The 65-day trip will study the atmospheric and oceanic conditions around the gigantic Thwaites Glacier – one of the largest in Antarctica, spanning 74,000 square miles.
Experts have warned that recent dramatic changes to the glacier could have a catastrophic effect on global sea level, increasing the height to 65cm.
The trip, aboard the icebreaker Nathaniel B Palmer, is part of the International Thwaites Glacier Collaboration (ITGC, a five-year project jointly funded by the Natural Environment Research Council of the United Kingdom and the National Science Foundation of the United States United.
The team, led by academics from the University of East Anglia (UEA), will conduct a wide range of studies around the Thwaites Ice Shelf to gain new insight into the behavior of the glacier.
The infamous Boaty McBoatface and a fleet of other robotic submarines will be deployed to perform pioneering underwater studies under the ice.
Dr Rob Hall, UEA, is the chief scientist in charge of the trip.
“It’s very exciting, but also intimidating, to lead this campaign to take critical ocean measurements under and around this vulnerable ice shelf,” he said.
“The team has completed a month of quarantine to make sure everyone is safe, and now we can’t wait to put our wide range of scientific instruments in the water to see what we learn about how. the ocean melts the pack ice from below.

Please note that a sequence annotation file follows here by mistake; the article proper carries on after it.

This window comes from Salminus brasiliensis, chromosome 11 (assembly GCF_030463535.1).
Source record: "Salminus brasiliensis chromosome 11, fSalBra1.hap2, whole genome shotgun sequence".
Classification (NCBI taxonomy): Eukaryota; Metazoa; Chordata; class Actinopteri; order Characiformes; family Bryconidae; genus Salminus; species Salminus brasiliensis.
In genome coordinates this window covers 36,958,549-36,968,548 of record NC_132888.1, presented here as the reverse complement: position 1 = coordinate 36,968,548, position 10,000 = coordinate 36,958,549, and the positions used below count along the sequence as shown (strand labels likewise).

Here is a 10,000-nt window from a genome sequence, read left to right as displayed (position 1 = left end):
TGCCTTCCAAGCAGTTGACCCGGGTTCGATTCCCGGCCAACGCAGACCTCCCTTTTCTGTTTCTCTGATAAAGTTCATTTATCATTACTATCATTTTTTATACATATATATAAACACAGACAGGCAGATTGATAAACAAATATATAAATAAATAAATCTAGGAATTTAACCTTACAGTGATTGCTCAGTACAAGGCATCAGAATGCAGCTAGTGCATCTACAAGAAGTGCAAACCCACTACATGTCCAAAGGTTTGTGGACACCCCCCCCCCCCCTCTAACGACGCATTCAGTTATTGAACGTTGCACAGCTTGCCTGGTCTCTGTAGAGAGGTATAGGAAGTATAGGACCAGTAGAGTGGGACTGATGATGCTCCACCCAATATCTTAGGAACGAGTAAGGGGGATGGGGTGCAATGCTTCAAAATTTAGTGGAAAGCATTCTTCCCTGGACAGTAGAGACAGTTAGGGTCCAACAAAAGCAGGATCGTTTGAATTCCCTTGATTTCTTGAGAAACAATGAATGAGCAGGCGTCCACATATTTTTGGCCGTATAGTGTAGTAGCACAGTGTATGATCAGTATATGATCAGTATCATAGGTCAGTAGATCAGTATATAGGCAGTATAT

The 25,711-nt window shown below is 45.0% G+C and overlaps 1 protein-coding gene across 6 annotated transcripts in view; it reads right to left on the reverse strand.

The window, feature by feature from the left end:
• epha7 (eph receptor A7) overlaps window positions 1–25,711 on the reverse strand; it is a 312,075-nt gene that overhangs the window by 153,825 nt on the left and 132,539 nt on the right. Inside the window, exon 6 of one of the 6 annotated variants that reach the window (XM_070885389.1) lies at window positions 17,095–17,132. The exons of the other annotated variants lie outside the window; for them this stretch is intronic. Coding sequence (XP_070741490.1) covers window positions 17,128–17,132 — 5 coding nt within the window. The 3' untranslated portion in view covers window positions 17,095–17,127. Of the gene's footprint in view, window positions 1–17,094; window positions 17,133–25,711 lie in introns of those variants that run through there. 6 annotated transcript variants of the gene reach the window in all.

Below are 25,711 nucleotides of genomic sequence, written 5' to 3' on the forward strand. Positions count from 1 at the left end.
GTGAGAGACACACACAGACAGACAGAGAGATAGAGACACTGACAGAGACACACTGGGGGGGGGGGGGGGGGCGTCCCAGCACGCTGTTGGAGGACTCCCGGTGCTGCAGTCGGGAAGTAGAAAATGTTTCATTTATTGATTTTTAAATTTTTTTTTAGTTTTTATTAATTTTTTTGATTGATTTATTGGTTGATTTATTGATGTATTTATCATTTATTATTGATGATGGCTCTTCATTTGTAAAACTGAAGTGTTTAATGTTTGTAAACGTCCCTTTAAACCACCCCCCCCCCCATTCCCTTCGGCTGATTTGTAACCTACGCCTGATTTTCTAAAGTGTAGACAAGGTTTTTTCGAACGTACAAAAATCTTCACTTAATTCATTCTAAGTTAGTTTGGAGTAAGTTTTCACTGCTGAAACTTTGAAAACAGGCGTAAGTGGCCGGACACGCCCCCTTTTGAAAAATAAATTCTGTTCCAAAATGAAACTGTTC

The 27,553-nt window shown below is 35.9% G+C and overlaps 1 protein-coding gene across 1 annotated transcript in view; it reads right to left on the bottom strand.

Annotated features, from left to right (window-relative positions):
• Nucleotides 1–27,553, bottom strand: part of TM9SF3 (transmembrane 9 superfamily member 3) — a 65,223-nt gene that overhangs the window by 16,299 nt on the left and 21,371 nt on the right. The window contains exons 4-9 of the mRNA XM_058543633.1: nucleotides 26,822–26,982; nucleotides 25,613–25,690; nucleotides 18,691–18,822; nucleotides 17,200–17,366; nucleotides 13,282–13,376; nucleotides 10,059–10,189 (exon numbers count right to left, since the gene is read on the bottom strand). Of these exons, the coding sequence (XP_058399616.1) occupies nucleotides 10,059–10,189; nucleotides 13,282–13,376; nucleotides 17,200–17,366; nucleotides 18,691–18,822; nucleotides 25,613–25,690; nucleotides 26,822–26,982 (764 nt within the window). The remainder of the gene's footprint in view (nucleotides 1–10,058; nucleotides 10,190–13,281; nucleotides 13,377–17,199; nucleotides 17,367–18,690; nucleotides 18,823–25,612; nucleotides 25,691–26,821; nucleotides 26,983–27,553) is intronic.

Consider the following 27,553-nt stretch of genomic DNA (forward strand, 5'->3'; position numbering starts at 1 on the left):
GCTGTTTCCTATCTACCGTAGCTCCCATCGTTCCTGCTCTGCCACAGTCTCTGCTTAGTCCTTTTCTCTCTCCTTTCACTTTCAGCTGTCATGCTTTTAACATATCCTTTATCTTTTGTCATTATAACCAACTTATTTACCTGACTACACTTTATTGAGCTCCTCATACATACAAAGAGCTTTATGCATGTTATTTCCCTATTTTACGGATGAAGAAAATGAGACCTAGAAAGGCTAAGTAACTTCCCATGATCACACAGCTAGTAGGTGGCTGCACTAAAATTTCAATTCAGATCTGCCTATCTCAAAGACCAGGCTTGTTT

“We are already carefully monitoring the extent of the pack ice to find the best way to access the area, because even this powerful icebreaker cannot cross deep pack ice. “
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The National Oceanographic Center (NOC) provides innovative technology as part of the ITGC’s TARSAN project.
Dr Alex Phillips of NOC said: “Our science and engineering teams have made tremendous strides in pushing the boundaries of how we explore the world’s oceans with underwater technology. join the extended ITGC team with Boaty McBoatface, who will travel further below the Thwaites Glacier than ever before. “
Along with the robot teams, scientists from the University of St Andrews will tag the seals to collect data on ocean temperature and salinity around the pack ice over the next nine months of the Antarctic winter.
At the same time, researchers working in the ITGC’s THOR and ARTEMIS projects will collect sediment cores, conduct seabed surveys and measure the chemical properties of seawater.
Thwaites already deposits 50 billion tonnes of ice in the ocean each year, which is about 4% of the world’s current sea level rise.
But there is concern that a section of floating ice in the front of the glacier, which was previously relatively stable, could “shatter like a car windshield” in the very near future – perhaps within five. to the next ten years.
The team departed from Punta Arenas in Chile on January 6 – the 100th anniversary of the death of polar explorer Sir Ernest Shackleton.